LAS VEGAS (KTNV) — Is your teenager looking for a job, or a summer position? It's not too late to earn some money.
13 Action News anchor Tricia Kean spoke to a local expert with three steps to putting teens on the path to summer employment.
"It's been a little tough just cause," says 19-year-old Mackenzie. "I'm only here for three months."
She's looking for a summer job before heading back to school in the fall. However, she says no one's been willing to hire her.
"I've been told that they're not looking for short term employees because they're looking for someone long term," Mackenzie said.
"There's a ton of jobs out there. I mean everywhere I go, I see people are hiring," said job recruiter, Sonia Petkewich, with Taurean Consulting. "So stretch outside your little two mile radius of your home, go a little bit farther."
She says there's still plenty of available jobs, and even summer positions.
"I think that is a huge opportunity for teens and young adults because it doesn't seem like a lot of adults are taking advantage of the open job market," Petkewich said.
She says it's taking longer to fill most open positions. The number of applicants for non-technical positions such as; clerical, bookkeeping, and sales are down 80 to 90 percent.
Nevertheless, don't be discouraged if you're not hearing back from potential employers. Petkewich says call or visit the business, and speak with the hiring manager.
"Go in and say, I filled out an application on this day, here's my name. I'm really interested," Petkewich said. "I do think if I were a hiring manager, that would be interesting to me. That would make my job easier."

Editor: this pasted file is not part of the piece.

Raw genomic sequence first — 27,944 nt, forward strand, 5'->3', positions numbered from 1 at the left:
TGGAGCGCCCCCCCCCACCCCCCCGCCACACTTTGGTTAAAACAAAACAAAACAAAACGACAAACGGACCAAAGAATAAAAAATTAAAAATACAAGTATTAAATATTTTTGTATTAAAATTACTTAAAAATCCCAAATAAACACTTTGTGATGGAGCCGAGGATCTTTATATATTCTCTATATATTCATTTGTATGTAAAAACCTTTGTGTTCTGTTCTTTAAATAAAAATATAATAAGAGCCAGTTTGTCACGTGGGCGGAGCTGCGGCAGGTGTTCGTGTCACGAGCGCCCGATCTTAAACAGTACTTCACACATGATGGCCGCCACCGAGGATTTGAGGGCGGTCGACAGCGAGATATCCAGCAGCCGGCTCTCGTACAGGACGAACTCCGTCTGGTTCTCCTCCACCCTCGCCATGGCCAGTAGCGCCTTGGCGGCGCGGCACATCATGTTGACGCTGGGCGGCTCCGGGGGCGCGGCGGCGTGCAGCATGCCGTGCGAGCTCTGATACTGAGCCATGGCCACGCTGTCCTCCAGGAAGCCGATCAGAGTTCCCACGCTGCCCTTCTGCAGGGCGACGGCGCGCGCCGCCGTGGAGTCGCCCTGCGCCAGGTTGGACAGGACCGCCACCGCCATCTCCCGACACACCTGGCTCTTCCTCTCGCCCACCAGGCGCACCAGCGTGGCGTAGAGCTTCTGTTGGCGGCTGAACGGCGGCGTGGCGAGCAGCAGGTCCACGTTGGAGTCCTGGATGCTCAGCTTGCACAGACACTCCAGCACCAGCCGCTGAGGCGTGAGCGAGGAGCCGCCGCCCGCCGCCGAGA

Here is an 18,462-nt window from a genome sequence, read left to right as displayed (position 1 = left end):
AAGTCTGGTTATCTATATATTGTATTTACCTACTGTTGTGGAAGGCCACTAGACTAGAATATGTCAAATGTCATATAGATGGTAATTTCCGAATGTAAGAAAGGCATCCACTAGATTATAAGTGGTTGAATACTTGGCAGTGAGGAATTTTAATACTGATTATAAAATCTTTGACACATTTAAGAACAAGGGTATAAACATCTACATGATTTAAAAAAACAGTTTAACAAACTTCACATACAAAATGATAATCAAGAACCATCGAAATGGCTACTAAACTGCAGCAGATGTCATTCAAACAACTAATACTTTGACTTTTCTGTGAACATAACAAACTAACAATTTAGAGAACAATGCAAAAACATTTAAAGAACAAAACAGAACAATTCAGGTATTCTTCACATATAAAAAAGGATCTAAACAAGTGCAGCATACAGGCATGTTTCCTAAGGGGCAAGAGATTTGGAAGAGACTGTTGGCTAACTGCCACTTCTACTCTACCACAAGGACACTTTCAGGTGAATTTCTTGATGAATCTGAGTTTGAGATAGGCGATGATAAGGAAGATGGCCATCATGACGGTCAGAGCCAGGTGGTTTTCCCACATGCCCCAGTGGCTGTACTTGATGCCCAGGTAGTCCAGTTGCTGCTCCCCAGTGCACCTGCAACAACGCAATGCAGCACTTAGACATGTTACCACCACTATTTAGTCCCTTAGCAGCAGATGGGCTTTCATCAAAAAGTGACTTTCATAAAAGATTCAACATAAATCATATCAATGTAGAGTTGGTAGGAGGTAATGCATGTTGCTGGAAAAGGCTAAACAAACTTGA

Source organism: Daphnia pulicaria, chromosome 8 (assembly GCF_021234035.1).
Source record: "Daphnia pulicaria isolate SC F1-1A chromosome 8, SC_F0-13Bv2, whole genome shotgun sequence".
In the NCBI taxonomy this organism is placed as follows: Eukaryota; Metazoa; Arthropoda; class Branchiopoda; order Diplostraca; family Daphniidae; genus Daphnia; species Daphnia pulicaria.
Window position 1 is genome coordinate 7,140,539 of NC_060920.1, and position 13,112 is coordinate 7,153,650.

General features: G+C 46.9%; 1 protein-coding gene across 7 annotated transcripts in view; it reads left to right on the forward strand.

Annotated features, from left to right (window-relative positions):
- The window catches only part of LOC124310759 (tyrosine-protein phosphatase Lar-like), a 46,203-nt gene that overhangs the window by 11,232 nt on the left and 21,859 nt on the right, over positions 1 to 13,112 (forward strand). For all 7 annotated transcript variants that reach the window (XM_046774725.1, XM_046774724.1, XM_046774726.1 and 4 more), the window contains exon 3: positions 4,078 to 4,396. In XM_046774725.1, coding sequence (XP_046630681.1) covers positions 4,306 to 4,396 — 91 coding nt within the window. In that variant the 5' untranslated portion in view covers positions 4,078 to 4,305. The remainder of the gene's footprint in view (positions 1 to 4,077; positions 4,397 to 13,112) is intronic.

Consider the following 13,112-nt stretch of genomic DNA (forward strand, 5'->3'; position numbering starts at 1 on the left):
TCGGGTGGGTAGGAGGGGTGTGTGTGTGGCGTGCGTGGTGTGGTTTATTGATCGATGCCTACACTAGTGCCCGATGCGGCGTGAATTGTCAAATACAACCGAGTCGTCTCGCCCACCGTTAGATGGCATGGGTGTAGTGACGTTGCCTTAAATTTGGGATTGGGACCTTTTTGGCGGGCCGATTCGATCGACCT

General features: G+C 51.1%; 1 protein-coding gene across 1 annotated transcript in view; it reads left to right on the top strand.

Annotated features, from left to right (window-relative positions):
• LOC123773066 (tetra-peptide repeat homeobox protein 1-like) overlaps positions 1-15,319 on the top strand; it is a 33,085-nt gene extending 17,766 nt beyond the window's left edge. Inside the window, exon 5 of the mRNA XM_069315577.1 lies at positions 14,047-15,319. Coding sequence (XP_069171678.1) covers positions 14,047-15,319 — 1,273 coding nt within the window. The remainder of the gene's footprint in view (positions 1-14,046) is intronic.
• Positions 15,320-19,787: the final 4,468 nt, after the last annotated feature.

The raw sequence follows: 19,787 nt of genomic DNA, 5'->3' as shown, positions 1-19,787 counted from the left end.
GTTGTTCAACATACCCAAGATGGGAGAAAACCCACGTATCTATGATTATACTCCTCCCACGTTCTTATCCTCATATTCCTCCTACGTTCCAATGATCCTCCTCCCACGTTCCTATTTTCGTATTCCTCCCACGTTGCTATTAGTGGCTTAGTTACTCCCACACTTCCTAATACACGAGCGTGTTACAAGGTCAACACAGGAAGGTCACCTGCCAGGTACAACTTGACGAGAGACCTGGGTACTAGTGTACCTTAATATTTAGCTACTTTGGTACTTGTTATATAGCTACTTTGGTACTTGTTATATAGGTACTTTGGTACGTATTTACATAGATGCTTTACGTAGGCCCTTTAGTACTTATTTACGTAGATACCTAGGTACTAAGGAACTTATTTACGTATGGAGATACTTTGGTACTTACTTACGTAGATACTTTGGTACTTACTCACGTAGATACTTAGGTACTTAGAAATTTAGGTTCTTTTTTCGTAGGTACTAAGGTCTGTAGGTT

Just make sure to remember three important steps to landing a job. First, put together a resume.
"Writing down the things that you've done, whether it's volunteerism, whether it's a little job in the neighborhood, just being able to articulate that on paper," Petkewich said.
It may not be important for some businesses, but Petkewich says it will set you apart from other applicants.
"The piece on the resume that I think is also important is references, like who can speak on your behalf about your work ethic, your integrity, your attendance," Petkewich said.
Second, be prepared for the interview.
"I think Googling interview questions specifically for, you know, interview questions for cashier, interview questions for retail. Like they're on there, they're out there," Petkewich said.
Also, be sure you know what you want to say and practice answering those questions with a friend or family member.
Third, be sure to network. Chance are your parents or a family member may even know someone who's hiring.
"I think it's always who you know," Petkewich said.
That's exactly what worked for Mackenzie. She's earning money dog sitting, and encourages anyone still struggling to find work.
"I'd just say keep looking, because something will come up," says Mackenzie.